• Get on-the-job training. Many bailiffs are trained on the job, meaning there is no formal course to attend to become a bailiff. Make sure to pay close attention to your mentor and take the time to ask questions about your new position as a bailiff.

Are All Court Bailiff’s Police Officers?

Not all court bailiffs are police officers, sheriff’s deputies, or U.S. Marshalls. Some court bailiffs were only hired by an agency, such as the federal government’s Department of Homeland Security, because they had experience in law enforcement and now want to work as a court security officer.  However, experience is only a recommendation by some agencies, and not exactly required for all bailiffs in the courtroom.

A bailiff might also be a sheriff’s deputy, police officer, or off-duty police officer that chose to moonlight as a bailiff or was reassigned to that courtroom. This assignment is usually not permanent, and most Sheriff’s deputies will have to be put on bailiff duty, especially when they are beginning their career.

Difference Between Correctional Officer and Bailiff

If you’re a deputy sheriff or correctional officer, you might spend a lot of your time transporting people from jail to court and back. However, unlike a bailiff, a deputy sheriff and correctional officer will spend the rest of their day after court working within jail and not directly in the courtroom (unless they have been placed there on detail or reassignment).

Many people might think a correctional officer and a bailiff are the same, but this is not the case. Although COs can be present in a courtroom during court proceedings, they are usually only there accompanying a prisoner awaiting trial. 

Skills a Court Security Officer Must Have

Bailiff skills are some of the most valuable today. By learning what it is that is required for bailiff skills, you can find the best option for your next career move! Below are some of the many skills you, as a future bailiff, should possess:

  • Patience. Many of the offenders you will come face to face within a courtroom or during their trial might be impossible to interact within a friendly manner. It’s important for you to understand how to contain your emotions and work with people in the courtroom to keep the peace and protect the judge.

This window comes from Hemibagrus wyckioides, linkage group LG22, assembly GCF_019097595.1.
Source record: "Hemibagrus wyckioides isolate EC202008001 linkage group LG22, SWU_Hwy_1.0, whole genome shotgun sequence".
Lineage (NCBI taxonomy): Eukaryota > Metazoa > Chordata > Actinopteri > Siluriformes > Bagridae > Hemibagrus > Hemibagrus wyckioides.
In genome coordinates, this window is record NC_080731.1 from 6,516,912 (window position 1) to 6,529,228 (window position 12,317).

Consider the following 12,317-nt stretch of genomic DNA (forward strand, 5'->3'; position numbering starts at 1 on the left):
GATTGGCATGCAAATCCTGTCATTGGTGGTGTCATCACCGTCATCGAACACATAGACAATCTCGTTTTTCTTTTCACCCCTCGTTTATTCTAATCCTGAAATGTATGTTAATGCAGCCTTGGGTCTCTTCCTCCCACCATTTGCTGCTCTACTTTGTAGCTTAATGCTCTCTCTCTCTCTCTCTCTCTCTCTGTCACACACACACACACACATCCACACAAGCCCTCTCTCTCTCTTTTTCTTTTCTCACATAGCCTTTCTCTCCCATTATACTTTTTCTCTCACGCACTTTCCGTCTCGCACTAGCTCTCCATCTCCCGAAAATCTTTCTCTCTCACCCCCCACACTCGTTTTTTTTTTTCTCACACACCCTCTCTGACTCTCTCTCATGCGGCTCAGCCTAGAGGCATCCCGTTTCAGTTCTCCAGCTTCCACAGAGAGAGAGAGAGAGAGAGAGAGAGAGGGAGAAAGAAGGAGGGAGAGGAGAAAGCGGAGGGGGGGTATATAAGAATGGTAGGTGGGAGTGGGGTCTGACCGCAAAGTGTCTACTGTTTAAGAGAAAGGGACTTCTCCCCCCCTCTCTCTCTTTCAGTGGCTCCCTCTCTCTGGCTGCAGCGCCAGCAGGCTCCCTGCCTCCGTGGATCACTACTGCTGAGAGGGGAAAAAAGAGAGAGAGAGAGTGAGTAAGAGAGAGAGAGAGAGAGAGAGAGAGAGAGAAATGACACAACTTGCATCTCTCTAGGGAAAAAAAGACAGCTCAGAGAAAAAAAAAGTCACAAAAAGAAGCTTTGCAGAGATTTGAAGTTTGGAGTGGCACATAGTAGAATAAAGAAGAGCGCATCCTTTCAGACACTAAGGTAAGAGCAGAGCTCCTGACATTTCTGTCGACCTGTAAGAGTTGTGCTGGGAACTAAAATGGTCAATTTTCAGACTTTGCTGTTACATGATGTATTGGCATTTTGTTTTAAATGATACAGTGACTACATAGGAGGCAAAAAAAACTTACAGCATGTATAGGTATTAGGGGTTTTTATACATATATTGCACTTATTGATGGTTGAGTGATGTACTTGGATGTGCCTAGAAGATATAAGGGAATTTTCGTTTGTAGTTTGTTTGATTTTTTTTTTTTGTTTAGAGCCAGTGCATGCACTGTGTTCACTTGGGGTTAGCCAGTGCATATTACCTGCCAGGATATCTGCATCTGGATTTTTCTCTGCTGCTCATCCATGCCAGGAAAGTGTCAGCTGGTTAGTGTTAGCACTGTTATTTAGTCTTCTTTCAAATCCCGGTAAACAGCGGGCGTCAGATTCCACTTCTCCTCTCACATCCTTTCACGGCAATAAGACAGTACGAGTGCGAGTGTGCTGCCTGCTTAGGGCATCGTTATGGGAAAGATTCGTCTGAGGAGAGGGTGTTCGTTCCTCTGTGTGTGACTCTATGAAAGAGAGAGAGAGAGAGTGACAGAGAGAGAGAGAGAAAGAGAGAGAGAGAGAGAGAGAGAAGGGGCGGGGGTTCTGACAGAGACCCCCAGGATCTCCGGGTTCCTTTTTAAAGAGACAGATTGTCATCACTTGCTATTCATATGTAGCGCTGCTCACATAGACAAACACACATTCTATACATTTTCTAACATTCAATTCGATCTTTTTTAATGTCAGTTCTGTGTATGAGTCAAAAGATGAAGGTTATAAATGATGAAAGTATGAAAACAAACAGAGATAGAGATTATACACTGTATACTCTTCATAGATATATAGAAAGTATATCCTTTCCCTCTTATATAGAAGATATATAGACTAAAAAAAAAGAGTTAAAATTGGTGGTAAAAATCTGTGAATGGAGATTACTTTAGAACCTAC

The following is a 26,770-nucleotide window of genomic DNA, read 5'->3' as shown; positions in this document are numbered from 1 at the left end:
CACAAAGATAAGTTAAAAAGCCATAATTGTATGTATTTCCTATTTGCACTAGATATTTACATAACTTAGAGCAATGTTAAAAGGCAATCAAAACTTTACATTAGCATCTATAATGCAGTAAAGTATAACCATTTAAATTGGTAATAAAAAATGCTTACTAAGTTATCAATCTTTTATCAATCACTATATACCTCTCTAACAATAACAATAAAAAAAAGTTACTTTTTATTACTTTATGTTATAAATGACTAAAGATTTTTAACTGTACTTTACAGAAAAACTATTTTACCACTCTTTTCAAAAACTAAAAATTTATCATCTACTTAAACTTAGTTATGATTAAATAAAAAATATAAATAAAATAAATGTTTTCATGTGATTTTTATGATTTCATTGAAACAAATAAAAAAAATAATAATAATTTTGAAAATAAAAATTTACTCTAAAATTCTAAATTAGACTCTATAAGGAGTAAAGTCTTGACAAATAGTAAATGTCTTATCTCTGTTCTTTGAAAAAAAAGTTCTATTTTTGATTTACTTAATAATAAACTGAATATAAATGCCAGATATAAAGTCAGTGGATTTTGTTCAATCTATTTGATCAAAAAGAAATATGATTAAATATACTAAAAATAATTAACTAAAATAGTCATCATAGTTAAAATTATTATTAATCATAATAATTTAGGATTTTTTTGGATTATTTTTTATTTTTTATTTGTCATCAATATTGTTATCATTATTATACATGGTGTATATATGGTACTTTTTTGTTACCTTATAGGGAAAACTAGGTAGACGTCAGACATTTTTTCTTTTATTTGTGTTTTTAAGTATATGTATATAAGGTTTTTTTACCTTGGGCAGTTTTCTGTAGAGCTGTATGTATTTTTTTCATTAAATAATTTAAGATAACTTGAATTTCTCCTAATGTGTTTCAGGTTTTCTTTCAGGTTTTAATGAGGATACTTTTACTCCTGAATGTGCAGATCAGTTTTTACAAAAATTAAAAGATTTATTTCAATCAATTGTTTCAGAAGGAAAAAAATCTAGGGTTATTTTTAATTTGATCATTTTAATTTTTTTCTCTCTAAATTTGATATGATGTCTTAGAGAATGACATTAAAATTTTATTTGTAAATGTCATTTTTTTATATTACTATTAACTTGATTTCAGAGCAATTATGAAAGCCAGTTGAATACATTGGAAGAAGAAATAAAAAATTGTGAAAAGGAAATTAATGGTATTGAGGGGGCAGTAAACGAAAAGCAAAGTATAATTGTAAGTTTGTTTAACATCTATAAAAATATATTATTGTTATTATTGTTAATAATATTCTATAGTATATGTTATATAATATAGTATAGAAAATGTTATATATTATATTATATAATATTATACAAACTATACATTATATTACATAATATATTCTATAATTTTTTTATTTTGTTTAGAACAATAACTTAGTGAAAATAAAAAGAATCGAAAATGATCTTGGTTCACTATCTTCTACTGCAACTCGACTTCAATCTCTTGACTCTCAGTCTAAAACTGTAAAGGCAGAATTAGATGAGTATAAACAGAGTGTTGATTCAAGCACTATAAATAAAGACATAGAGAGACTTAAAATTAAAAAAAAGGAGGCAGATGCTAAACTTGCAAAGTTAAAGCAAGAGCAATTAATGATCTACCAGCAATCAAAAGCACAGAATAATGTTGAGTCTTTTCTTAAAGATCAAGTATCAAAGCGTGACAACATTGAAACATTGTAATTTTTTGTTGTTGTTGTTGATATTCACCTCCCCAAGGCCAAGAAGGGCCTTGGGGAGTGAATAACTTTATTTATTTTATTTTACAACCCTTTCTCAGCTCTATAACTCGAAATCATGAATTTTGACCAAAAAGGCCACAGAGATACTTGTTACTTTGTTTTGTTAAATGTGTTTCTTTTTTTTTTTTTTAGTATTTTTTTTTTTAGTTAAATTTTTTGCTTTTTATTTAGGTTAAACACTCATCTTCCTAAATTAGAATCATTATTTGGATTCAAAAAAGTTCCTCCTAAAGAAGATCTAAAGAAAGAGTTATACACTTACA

• Organization skills. Many bailiffs will also be responsible for some of the administrative paperwork of the judge. A combination of office and law enforcement experience are desirable for bailiffs.
  • Bilingual or respectful of languages. A bailiff might also be tasked with helping others follow court orders, court procedures, and more. If people attending a courtroom don’t speak English, a bailiff can provide invaluable help to translate what an offender means, while also helping protect them.

Baliff Career Prospects

The United States Bureau of Labor Statistics predicts bailiff jobs will decrease by around 2% until the year 2026. However, like other law enforcement jobs, this isn’t too big of a drop, and bailiffs will need to replace other bailiffs who retire, move on to another stage of their career, or leave the courtroom they work in.

Where and When Do Bailiffs Work?

Bailiffs can work in the district court, supreme court, and other courtrooms across the United States. Some bailiffs are also hired to do inspections on guests when they arrive in the courtroom and will be limited to working the front entrance to a court building.

No matter where they work, bailiffs play a crucial role in helping the public feel safe while they enter a courtroom, keeping order in the court, and help the court procedure run smoothly. 

Bailiffs, unlike other law enforcement personnel, also have a schedule similar to traditional office workers. They cannot work inside of a courtroom while it is locked unless it is to provide security, so they must work during regular business hours. This means holiday-paid time off as well!

Final Thoughts

Bailiffs do much more than protect a judge. They can have the power to maintain order in a courtroom and assist in court proceedings. If you’re interested in a career in law enforcement, becoming a bailiff is an excellent way to start your career and improve the experience of people attending court.